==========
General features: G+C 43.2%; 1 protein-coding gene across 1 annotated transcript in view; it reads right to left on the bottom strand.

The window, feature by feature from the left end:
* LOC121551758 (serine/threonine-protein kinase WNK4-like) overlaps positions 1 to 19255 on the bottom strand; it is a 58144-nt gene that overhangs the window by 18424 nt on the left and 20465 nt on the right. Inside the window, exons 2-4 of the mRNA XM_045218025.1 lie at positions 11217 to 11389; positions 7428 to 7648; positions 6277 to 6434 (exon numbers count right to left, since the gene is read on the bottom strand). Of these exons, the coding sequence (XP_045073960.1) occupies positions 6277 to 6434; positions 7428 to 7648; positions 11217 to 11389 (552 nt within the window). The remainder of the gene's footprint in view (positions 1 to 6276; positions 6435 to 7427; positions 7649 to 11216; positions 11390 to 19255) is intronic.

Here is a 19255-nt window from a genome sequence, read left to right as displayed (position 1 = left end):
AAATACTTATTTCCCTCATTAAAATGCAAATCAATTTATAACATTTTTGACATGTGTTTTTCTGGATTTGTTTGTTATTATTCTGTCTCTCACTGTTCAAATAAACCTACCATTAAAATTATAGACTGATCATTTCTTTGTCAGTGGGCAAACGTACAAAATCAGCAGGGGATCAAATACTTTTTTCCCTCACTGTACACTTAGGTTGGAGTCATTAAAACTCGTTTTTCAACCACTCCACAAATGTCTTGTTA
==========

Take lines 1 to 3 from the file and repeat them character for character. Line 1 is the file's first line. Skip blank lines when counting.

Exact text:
General features: G+C 43.2%; 1 protein-coding gene across 1 annotated transcript in view; it reads right to left on the bottom strand.

The window, feature by feature from the left end:
* LOC121551758 (serine/threonine-protein kinase WNK4-like) overlaps positions 1 to 19255 on the bottom strand; it is a 58144-nt gene that overhangs the window by 18424 nt on the left and 20465 nt on the right. Inside the window, exons 2-4 of the mRNA XM_045218025.1 lie at positions 11217 to 11389; positions 7428 to 7648; positions 6277 to 6434 (exon numbers count right to left, since the gene is read on the bottom strand). Of these exons, the coding sequence (XP_045073960.1) occupies positions 6277 to 6434; positions 7428 to 7648; positions 11217 to 11389 (552 nt within the window). The remainder of the gene's footprint in view (positions 1 to 6276; positions 6435 to 7427; positions 7649 to 11216; positions 11390 to 19255) is intronic.